Exactly one year ago today on the morning after his 21st birthday, Bryan Brady lay alive but unmoving on the railroad tracks in Paso Robles, despite the thunderous rumble of a train that ultimately struck and killed him.
His family, left with the grief and burden of not knowing why he died, continues to seek answers.
“It’s awful,” said Don Brady, his 49-year-old father. “Knowing what happened would give us some direction that we don’t have.”
While investigators are calling the death an accident or undetermined, the family thinks he was murdered. So far, no one knows why Bryan Brady — an inquisitive young man who’d recently worked to turn his life around — was lying between the rails just north of 12th Street.
What is known is that Brady was alive when the train hit him, according to the San Luis Obispo County Sheriff-Coroner Department.
In recent weeks, the family has hired a private investigator and is urging anyone who witnessed the night’s events to contact them or police. They hope someone saw the barcode tattoo on the back of Brady’s neck and will recall something that could help.
“There were a few theories that came up,’’ said Lt. Tim Murphy of the Paso Robles Police Department. But, “we (have) exhausted our leads at this point.”
Police also welcome any new witnesses or information.
His 21st birthday
On the evening before he died, Bryan Brady and his parents had been downtown celebrating his birthday until about midnight. When they headed home, they tried to persuade their son to leave with them. He reassured them that he had a ride home. He never came home.
What happened after he and his parents parted ways is unclear.
His parents think their son was knocked unconscious in an after-hours fight downtown and dragged to the tracks. One witness told Kasi and Don Brady that they saw him being carried unconscious through a downtown alleyway around 2:30 a.m. by people who had previously punched him. But that person, whose name and gender were not released, later changed the story when speaking to police. Other witnesses reportedly saw him throughout the night and morning, but the details vary.
Bryan Brady was last seen lying on his side between the rails north of 12th Street — an area with gravel slopes behind businesses — with his feet facing south, when a northbound freight train hit him around 6:15 a.m. The train was traveling 38 mph and hit the emergency brakes. The engineer saw him but was unable to stop the 78-car train in time. The train’s video surveillance show he never stirred as the blaring sound of the engine’s horn blew again and again, according to reports.
No signs of a fight
Brady’s cause of death was listed as blunt force trauma from the train, but there was nothing to suggest what led him to the tracks.
“In any violent death, we are immediately suspicious of foul play, and we work backwards to rule that out,” said sheriff’s department Sgt. Stuart MacDonald.
Deputy Sheriff-Coroner Steve Crawford first handled the case, but has since retired.
According to the coroner’s report, Brady was intoxicated with a blood alcohol content of .20. That’s more than twice the legal limit for operating a vehicle. Authorities say it may have been enough alcohol to leave him unconscious. They are uncertain, though, because people react to alcohol differently, and Brady had consumed alcohol before.
Toxicology reports showed no drugs in his system.
Crawford ruled out homicide because he didn’t find signs of injury that weren’t caused by the train. There were no evident signs of bruising from being hit or punched prior to impact. He also had no recent changes in his behavior or emotions, based on interviews with those who knew him, so Crawford ruled out suicide. If there was evidence that Brady was injured before being struck by the train — such as bruising one can’t see between the layers of skin — it wasn’t discovered because the lack of evidence didn’t prompt additional tests.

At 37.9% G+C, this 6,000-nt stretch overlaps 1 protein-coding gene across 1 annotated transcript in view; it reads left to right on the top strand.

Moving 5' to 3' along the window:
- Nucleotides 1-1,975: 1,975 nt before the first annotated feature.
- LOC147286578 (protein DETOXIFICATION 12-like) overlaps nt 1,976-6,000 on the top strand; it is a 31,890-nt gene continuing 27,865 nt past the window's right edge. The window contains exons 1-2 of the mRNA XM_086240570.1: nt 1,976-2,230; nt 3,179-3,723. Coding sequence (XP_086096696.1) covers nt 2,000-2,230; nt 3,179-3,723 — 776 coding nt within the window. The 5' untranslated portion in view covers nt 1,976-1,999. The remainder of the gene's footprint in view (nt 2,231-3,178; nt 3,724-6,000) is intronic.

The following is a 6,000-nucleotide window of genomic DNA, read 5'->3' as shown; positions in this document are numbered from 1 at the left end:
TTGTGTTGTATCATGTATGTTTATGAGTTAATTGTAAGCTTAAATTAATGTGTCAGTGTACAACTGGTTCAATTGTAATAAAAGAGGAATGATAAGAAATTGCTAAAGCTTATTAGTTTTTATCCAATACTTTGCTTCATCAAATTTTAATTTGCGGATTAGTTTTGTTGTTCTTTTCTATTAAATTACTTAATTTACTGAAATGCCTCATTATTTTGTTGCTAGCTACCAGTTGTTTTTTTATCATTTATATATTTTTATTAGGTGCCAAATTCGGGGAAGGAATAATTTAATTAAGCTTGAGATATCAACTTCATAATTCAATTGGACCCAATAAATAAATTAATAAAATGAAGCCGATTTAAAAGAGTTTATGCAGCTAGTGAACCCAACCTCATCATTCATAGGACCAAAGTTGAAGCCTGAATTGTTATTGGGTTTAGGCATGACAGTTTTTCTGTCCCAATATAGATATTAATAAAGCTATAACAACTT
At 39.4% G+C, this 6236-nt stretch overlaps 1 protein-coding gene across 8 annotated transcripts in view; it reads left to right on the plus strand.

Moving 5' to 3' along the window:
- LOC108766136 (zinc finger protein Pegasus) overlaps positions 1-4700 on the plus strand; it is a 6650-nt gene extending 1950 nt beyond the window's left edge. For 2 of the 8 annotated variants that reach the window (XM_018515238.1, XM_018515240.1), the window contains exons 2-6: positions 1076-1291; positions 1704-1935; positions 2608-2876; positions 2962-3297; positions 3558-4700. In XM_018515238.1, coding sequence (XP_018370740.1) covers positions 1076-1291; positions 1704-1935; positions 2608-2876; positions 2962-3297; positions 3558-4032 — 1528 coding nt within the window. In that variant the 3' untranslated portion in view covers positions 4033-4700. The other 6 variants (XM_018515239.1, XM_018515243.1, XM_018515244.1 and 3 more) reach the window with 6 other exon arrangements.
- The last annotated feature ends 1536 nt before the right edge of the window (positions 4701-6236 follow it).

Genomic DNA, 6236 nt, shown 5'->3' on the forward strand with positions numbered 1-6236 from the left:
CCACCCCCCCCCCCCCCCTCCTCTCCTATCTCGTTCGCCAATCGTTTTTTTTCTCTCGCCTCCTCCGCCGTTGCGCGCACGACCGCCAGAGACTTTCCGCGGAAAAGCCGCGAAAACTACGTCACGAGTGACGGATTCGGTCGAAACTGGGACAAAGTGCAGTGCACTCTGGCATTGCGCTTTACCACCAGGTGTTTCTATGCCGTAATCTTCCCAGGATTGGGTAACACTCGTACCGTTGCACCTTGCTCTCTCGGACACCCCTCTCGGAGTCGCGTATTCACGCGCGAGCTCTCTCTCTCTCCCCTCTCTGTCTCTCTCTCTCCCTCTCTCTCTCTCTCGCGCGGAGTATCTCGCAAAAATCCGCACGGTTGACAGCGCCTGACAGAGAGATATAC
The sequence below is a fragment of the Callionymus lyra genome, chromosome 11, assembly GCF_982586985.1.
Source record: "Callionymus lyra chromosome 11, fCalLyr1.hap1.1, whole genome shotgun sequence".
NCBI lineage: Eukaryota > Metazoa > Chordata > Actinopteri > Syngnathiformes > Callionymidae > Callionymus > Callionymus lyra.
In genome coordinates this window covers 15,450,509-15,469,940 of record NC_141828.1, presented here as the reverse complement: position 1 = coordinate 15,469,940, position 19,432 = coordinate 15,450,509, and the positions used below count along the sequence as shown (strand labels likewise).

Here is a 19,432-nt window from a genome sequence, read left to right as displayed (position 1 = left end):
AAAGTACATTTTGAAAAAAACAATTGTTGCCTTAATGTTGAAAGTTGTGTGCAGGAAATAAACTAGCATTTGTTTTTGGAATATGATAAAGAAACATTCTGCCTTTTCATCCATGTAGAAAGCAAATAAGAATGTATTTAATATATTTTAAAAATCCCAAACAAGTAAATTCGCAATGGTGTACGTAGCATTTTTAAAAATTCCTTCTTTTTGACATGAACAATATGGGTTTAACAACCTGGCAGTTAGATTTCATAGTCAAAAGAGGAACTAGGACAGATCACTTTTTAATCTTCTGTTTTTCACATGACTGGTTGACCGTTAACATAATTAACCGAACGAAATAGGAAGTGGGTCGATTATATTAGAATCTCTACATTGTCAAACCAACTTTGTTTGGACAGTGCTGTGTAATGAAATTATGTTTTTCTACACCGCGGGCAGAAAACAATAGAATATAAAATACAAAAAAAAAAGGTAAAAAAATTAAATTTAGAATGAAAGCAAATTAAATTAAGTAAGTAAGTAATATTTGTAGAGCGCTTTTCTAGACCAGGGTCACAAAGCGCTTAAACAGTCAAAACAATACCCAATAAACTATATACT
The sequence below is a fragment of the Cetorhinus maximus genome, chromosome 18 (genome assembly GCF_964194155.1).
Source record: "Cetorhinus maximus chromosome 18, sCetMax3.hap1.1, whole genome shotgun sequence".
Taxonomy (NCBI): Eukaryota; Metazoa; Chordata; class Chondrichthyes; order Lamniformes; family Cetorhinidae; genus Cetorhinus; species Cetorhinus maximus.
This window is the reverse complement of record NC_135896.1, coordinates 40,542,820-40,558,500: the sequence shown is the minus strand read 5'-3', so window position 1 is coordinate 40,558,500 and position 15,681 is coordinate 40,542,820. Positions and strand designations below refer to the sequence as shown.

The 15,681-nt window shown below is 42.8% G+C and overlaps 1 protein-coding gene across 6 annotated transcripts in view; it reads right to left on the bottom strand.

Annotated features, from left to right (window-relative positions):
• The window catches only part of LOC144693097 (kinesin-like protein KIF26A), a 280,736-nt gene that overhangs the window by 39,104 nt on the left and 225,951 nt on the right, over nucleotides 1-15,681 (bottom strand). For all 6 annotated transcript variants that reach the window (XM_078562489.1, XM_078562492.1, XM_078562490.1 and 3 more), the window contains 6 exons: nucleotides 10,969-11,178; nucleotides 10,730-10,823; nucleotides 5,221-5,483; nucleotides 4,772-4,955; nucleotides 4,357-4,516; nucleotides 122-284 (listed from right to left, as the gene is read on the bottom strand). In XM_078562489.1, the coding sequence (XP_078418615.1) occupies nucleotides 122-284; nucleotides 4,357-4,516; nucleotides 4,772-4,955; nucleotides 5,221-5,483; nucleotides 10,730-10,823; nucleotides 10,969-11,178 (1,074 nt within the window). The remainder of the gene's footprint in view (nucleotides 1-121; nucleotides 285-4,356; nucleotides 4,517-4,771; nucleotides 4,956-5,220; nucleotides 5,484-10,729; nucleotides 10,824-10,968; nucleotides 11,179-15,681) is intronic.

Additional tests could have shown whether Brady suffered a concussion, but initial signs didn’t suggest that. There was no pooling of blood under the body, an indicator that an injured victim may have laid in one spot before he died. Brady’s hands and knuckles didn’t show signs of a fight. And no suspicious weapons or rocks with blood or hair were found at the scene or in the surrounding area.
“There was nothing involved to suggest further study,” MacDonald said.
Allegations of a fight didn’t surface until after the body was cremated.
With the few details they have, the Bradys’ lingering questions continue to weigh on them.
On a recent afternoon, Kasi Brady, 45, crumpled a tissue in her hand and held back tears as she looked at photos of her son and his sister, Laura Brady, now 16. The glossy paper memories showed two siblings growing up together: hugging as they slid down a yellow playground slide, posing on a sunny day and laying asleep together, arms entwined.
After her brother died, “Laura wouldn’t let me touch his room,” Kasi Brady said, “wouldn’t let me dust it or vacuum it.”
Months later, Kasi Brady was able to place some clothing in airtight bags under the bed. But she left his bookshelf the way it was. Books on becoming a disc jockey — a hobby he was making a career out of under the name 3Z Entertainment — were stacked neatly among novels and art. The Bradys know their son had difficulties in his teens with drugs, partying and run-ins with the law.“But, for the last year and a half, he had turned things around,” Kasi Brady said.
He paid rent to live at home, spoke about college and cut his once-tousled hair short to look like his father’s. Father and son worked at Robert Hall Winery in Paso Robles.
On the morning of his 21st birthday, Bryan Brady picked a long-sleeve collared shirt for work over his more casual un-tucked style shirts.
“A co-worker said, ‘Bryan, you look like a man today,’ ” Kasi Brady said. “And Bryan said, ‘That’s because I am.’ ”